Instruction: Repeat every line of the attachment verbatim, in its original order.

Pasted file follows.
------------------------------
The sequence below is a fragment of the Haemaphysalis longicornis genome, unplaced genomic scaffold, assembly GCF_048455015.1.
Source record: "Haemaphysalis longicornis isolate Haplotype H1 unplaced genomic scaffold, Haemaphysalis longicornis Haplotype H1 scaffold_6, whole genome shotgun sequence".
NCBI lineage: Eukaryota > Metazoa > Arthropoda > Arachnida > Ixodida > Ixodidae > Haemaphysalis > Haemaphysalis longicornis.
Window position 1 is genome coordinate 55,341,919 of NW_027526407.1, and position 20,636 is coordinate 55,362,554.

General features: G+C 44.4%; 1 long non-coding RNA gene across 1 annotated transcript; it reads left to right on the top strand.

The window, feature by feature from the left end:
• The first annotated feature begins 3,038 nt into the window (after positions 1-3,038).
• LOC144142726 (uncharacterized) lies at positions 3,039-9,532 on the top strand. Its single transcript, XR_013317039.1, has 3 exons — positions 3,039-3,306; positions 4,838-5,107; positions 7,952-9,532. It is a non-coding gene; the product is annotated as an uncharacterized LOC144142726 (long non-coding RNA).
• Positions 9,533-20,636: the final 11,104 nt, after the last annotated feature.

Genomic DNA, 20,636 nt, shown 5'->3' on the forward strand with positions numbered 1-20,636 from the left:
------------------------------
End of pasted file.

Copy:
The sequence below is a fragment of the Haemaphysalis longicornis genome, unplaced genomic scaffold, assembly GCF_048455015.1.
Source record: "Haemaphysalis longicornis isolate Haplotype H1 unplaced genomic scaffold, Haemaphysalis longicornis Haplotype H1 scaffold_6, whole genome shotgun sequence".
NCBI lineage: Eukaryota > Metazoa > Arthropoda > Arachnida > Ixodida > Ixodidae > Haemaphysalis > Haemaphysalis longicornis.
Window position 1 is genome coordinate 55,341,919 of NW_027526407.1, and position 20,636 is coordinate 55,362,554.

General features: G+C 44.4%; 1 long non-coding RNA gene across 1 annotated transcript; it reads left to right on the top strand.

The window, feature by feature from the left end:
• The first annotated feature begins 3,038 nt into the window (after positions 1-3,038).
• LOC144142726 (uncharacterized) lies at positions 3,039-9,532 on the top strand. Its single transcript, XR_013317039.1, has 3 exons — positions 3,039-3,306; positions 4,838-5,107; positions 7,952-9,532. It is a non-coding gene; the product is annotated as an uncharacterized LOC144142726 (long non-coding RNA).
• Positions 9,533-20,636: the final 11,104 nt, after the last annotated feature.

Genomic DNA, 20,636 nt, shown 5'->3' on the forward strand with positions numbered 1-20,636 from the left: